The Music Effect: Music Physiology and Clinical Applications
Music is well known to have a significant effect on physiology and is widely used as an effective therapeutic tool in stress and pain management, rehabilitation, and behavior modification, but its effects are not well understood. This book explains what 'music' is, how it is processed by and affects the body, and how it can be applied in a range of physiological and psychological conditions. Rhythm, melody, timbre, harmony, dynamics, and form, and their effects on the body are explored in detail, helping practitioners create effective therapy interventions that complement other treatment systems. Case studies and evidence from research and practice show how music therapy can benefit people with autistic spectrum disorders, Down syndrome, schizophrenia, and sensory difficulties, among other conditions. The Music Effect is an essential resource for music therapists, clinicians, educators and anyone with an interest in holistic therapy.
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Chapter 4 Principles of Physiology and the Elements of Sensory Informationprocessing
What Happens When the Setpoints Go Awry?
Chapter 6 Physiological Entrainment
Chapter 7 Rhythm in Music and Physiology
The Pitch of Human Emotion
Adding Richness and Depth to Rhythm and Melody
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ability acoustic action potentials activity adequate stimulus amygdala anatomical and/or attributes auditory system ball basic basilar membrane beats behavior Berger body’s brain Bucky Bucky’s called cells central nervous system Chapter chord clinical intervention clinical music cochlea cognitive deﬁned derived discussed dissonance drive drum dynamics effective elements of music elements ofmusic embedded emotional entrainment expression fear responses fear spiral fight-or-ﬂight ﬁrst ﬁve ﬂow functional adaptation fundamental fundamental frequency further harmonic hearing homeostatic human body inﬂuence information-processing instinctive instruments kinetic language levels limbic system listener mechanisms melody music therapy nerve nervous system neural networks neurotransmitters ofits ofthe ofthe human ofthese ofthis one’s operating set-points organism pathways patterns perceived perception physical physiological physiological function pitch proprioceptive receptor reﬂective relationship resonate result Rhea rhythm rhythmic Robert Schneck sense sensory systems signals sound energy speciﬁc spectrum stimulation survival synesthesia thalamus therapist timbre tion transduced tune various vibrations words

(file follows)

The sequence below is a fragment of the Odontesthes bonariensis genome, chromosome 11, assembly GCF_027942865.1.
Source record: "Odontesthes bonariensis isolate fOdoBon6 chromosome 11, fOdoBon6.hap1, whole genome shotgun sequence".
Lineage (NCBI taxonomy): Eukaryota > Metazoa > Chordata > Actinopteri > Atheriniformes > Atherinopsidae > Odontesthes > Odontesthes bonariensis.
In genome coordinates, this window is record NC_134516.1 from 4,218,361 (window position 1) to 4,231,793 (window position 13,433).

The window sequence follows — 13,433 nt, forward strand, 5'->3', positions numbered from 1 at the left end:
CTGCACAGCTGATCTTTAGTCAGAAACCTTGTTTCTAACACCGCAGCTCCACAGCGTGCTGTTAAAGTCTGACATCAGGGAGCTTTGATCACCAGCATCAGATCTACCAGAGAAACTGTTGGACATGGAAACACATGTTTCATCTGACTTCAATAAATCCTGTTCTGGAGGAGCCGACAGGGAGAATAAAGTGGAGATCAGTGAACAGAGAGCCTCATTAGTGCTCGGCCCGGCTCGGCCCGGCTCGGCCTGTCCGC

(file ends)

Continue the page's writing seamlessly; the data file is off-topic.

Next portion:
Page 17 - All truth passes through three stages. First, it is ridiculed. Second, it is violently opposed. Third, it is accepted as being self-evident.
Page 32 - What lovely music!" Naturally, we are speaking only in terms of comparison. But then, comparison is not reason. These natural sounds suggest music to us, but are not yet themselves music. If we take pleasure in these sounds by imagining that on being exposed to them we become musicians and even, momentarily, creative musicians, we must admit that we are fooling ourselves. They are promises of music; it takes a human being to keep them: a human being who is sensitive to nature's many...
Page 29 - From this fact, and from the analogy of other animals, I have been led to infer that the progenitors of man probably uttered musical tones, before they had acquired the power of. articulate speech...
Page 26 - Music is thus by no means like the other arts, the copy of the Ideas, but the copy of the will itself, whose objectivity the Ideas are. This is why the effect of music is so much more powerful and penetrating than that of the other arts, for they speak only of shadows, but it speaks of the thing itself.
Page 32 - I SHALL TAKE the most banal example: that of the pleasure we experience on hearing the murmur of the breeze in the trees, the rippling of a brook, the song of a bird. All this pleases us, diverts us, delights us. We may even say: "What lovely music!
Page 28 - Ideas, is entirely independent of the phenomenal world, ignores it altogether, could to a certain extent exist if there were no world at all, which cannot be said of the other arts.
Page 29 - That the pitch of the voice bears some relation to certain states of feeling is tolerably clear. A person gently complaining of ill-treatment, or slightly suffering, almost always speaks in a high-pitched voice. Dogs, when a little impatient, often make a high piping note through their noses, which at once strikes us as plaintive...